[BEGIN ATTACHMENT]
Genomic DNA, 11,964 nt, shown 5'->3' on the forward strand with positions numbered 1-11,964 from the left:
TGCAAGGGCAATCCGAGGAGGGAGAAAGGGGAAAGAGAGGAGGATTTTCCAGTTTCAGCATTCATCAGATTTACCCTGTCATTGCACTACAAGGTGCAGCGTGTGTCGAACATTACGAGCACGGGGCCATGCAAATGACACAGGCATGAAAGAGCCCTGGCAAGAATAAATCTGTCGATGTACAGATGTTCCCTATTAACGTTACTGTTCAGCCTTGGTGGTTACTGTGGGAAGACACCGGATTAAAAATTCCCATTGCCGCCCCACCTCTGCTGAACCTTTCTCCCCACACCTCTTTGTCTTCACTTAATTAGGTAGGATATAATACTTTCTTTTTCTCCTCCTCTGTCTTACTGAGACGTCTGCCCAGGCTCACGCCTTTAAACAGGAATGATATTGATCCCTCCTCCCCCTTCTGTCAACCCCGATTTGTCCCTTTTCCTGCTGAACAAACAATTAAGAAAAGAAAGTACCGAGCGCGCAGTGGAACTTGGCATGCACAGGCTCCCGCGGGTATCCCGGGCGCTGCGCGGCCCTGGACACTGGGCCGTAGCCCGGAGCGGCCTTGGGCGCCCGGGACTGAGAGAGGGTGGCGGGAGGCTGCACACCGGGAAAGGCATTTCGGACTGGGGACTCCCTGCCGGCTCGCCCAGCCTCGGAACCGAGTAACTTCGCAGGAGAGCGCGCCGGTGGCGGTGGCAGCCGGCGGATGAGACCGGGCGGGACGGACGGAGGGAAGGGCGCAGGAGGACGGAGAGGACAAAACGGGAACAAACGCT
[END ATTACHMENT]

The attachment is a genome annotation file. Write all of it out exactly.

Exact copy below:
Genomic DNA, 11,964 nt, shown 5'->3' on the forward strand with positions numbered 1-11,964 from the left:
TGCAAGGGCAATCCGAGGAGGGAGAAAGGGGAAAGAGAGGAGGATTTTCCAGTTTCAGCATTCATCAGATTTACCCTGTCATTGCACTACAAGGTGCAGCGTGTGTCGAACATTACGAGCACGGGGCCATGCAAATGACACAGGCATGAAAGAGCCCTGGCAAGAATAAATCTGTCGATGTACAGATGTTCCCTATTAACGTTACTGTTCAGCCTTGGTGGTTACTGTGGGAAGACACCGGATTAAAAATTCCCATTGCCGCCCCACCTCTGCTGAACCTTTCTCCCCACACCTCTTTGTCTTCACTTAATTAGGTAGGATATAATACTTTCTTTTTCTCCTCCTCTGTCTTACTGAGACGTCTGCCCAGGCTCACGCCTTTAAACAGGAATGATATTGATCCCTCCTCCCCCTTCTGTCAACCCCGATTTGTCCCTTTTCCTGCTGAACAAACAATTAAGAAAAGAAAGTACCGAGCGCGCAGTGGAACTTGGCATGCACAGGCTCCCGCGGGTATCCCGGGCGCTGCGCGGCCCTGGACACTGGGCCGTAGCCCGGAGCGGCCTTGGGCGCCCGGGACTGAGAGAGGGTGGCGGGAGGCTGCACACCGGGAAAGGCATTTCGGACTGGGGACTCCCTGCCGGCTCGCCCAGCCTCGGAACCGAGTAACTTCGCAGGAGAGCGCGCCGGTGGCGGTGGCAGCCGGCGGATGAGACCGGGCGGGACGGACGGAGGGAAGGGCGCAGGAGGACGGAGAGGACAAAACGGGAACAAACGCT